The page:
Ibram X Kendi Q&A: “Racism is harming white people and they don’t notice it”

The author discusses the writings of WEB Du Bois, watching Lovecraft Country and his admiration for Malcolm X.

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Ibram X Kendi was born in New York City in 1982. He is the founding director of the Boston University Center for Antiracist Research and the author of books including the New York Times number one bestseller “How to Be an Antiracist”.

What’s your earliest memory?

Being in my parents’ house in Queens, New York City, surrounded by all these plants. My mother had a huge green thumb and I felt like I was living in a forest.

 

Who are your heroes?

As a child, John Starks, a guard on the New York Knicks, the professional basketball team. He was smaller, he had to go up against Michael Jordan and he always stood up to him. As an adult, my hero is Malcolm X. He challenged black people and non-black people. He evolved over the course of his life and recognised the ways in which he had previously erred. He’s a prime example of the ability we have to change.

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What book last changed your thinking?

The Sum of Us by Heather McGhee, which talks about how racism in the US is disproportionately harming people of colour, but it’s also harming white people and white people don’t realise it.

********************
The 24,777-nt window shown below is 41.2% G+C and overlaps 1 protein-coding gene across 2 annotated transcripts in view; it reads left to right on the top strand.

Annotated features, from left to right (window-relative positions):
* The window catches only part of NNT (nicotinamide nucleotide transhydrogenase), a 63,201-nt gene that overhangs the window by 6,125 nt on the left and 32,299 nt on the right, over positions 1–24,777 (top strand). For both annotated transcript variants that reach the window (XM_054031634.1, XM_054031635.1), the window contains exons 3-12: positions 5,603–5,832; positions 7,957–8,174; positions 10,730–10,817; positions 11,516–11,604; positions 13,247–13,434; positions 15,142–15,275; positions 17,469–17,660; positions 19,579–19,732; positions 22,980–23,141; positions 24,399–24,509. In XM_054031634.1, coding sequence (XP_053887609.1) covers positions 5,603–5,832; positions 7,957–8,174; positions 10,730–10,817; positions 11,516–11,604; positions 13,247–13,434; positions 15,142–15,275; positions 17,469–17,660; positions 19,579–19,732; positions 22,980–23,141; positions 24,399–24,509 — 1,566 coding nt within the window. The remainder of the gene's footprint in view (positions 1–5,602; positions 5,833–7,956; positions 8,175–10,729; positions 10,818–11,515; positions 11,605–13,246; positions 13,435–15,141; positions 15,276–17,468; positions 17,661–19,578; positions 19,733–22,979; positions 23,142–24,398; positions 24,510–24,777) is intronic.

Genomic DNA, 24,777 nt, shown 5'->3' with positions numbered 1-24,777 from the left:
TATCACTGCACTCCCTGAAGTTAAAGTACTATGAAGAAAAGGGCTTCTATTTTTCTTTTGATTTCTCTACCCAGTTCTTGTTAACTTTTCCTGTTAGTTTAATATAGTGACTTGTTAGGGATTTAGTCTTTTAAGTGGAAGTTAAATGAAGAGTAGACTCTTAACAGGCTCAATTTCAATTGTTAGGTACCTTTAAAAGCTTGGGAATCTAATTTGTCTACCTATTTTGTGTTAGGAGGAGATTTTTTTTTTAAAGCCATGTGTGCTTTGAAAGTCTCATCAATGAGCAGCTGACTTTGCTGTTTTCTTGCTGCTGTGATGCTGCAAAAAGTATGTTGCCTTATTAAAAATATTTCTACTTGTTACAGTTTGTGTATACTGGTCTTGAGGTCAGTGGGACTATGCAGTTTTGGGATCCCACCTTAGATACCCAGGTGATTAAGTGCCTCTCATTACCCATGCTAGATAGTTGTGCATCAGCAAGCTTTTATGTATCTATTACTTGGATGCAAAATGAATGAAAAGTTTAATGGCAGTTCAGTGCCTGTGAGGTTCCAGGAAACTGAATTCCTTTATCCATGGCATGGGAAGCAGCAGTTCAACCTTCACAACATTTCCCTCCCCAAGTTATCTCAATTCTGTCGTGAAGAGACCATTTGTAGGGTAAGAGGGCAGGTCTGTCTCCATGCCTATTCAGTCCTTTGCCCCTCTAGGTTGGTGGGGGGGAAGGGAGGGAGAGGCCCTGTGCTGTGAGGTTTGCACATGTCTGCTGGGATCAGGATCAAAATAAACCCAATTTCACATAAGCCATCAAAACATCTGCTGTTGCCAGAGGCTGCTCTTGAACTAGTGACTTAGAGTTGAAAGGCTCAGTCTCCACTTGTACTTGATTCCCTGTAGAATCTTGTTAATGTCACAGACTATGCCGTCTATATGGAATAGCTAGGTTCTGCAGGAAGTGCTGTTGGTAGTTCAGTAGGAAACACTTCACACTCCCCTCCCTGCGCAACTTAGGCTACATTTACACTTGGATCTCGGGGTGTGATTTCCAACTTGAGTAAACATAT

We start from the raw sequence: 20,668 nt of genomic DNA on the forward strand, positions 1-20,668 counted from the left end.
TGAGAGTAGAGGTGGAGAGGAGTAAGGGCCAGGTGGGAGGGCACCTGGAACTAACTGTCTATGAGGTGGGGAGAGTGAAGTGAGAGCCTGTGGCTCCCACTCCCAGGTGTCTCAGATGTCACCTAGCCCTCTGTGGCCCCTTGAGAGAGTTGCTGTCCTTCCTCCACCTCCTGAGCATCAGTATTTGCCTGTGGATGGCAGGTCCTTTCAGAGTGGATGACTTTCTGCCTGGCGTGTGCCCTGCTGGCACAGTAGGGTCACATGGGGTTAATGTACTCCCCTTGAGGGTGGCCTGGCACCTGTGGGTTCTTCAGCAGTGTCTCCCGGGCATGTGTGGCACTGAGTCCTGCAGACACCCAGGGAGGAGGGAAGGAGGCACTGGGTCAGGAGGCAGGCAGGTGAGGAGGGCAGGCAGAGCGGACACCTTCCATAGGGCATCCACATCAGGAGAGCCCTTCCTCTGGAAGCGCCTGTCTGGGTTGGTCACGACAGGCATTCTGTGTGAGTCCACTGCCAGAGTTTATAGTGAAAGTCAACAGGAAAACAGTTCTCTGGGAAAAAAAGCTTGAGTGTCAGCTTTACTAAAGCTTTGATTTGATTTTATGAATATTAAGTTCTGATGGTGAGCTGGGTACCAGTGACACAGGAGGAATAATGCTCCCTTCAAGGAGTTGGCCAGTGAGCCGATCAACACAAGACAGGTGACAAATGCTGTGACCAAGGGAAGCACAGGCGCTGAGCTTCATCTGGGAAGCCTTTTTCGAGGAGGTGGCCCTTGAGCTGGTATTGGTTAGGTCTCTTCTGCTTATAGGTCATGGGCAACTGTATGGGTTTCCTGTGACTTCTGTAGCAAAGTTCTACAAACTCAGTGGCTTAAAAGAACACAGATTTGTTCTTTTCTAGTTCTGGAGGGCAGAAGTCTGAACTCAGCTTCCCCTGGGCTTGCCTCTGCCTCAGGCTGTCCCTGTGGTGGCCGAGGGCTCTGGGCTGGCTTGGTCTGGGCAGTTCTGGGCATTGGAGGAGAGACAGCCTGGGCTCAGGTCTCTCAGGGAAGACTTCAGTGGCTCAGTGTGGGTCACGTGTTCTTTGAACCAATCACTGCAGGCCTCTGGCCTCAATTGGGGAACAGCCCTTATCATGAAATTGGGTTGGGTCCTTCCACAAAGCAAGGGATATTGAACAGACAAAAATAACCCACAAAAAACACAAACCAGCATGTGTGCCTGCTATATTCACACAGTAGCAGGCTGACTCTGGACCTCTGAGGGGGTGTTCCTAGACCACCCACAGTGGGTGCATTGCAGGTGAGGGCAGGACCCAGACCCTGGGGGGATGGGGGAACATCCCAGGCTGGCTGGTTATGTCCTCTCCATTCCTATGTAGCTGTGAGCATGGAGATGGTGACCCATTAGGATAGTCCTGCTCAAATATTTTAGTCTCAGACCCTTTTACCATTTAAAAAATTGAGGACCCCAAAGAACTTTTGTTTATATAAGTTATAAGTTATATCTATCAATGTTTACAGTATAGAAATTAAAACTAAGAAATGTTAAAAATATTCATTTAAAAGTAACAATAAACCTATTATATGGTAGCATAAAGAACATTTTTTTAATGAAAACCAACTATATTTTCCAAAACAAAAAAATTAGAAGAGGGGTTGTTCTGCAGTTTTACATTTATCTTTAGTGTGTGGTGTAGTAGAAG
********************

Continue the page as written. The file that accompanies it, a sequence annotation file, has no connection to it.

Which political figure do you look up to?

WEB Du Bois, who had the ability, even as a scholar, to write in a way that everyday people can understand and be moved by.

[See also: Carmen Maria Machado Q&A: “The Golden Girls is keeping me from losing my mind”]

What would be your Mastermind specialist subject?

Defining racism. I spend my time understanding the totality – historically and currently – of racism, of racist ideas, of racist policies, of people who are racist, just so I can accurately define those terms.

 

In which time and place, other than your own, would you like to live?

In pre-colonial West Africa, before the emergence of racism and even of race, of blackness, as a concept. There were incredibly powerful empires such as Mali and Songhai that rivalled those in Europe, Asia and the Americas. I would have loved to live in that time rather than now, when it’s widely believed there’s something wrong with people of African descent.

[See also: Anne Marie Rafferty Q&A: “I consider myself a stem-cell Brownite”]

What TV show could you not live without?

I liked Watchmen, Lovecraft Country and I’m enjoying The Equalizer. But these aren’t shows I can’t live without.

 

Who would paint your portrait?

Kehinde Wiley or Kara Walker or Amy Sherald or Kerry James Marshall.

 

What’s the best piece of advice you’ve ever received?

That the mark of a person has to do with how they deal with adversity and difficulties and challenges.

 

What’s currently bugging you?

That we have bigotry, climate change and war threatening our existence and that too many humans, especially those in power, are agnostic about those threats.

 

What single thing would make your life better?

The obliteration and elimination of racism.

 

When were you happiest?

When I’m with my family and friends, just enjoying their presence.

 

In another life, what job might you have chosen?

A lawyer, and in that other life our justice system would truly be just, and thereby I wouldn’t be battling against the law itself, as so many lawyers find themselves doing today, but I would be battling for justice.

 

Are we all doomed?

If we believe it, we will be. The fuel for change is believing change is possible. 

 

“Four Hundred Souls”, edited by Ibram X Kendi and Keisha N Blain, is published by the Bodley Head

This article appears in the 21 April 2021 issue of the New Statesman, The unlikely radical

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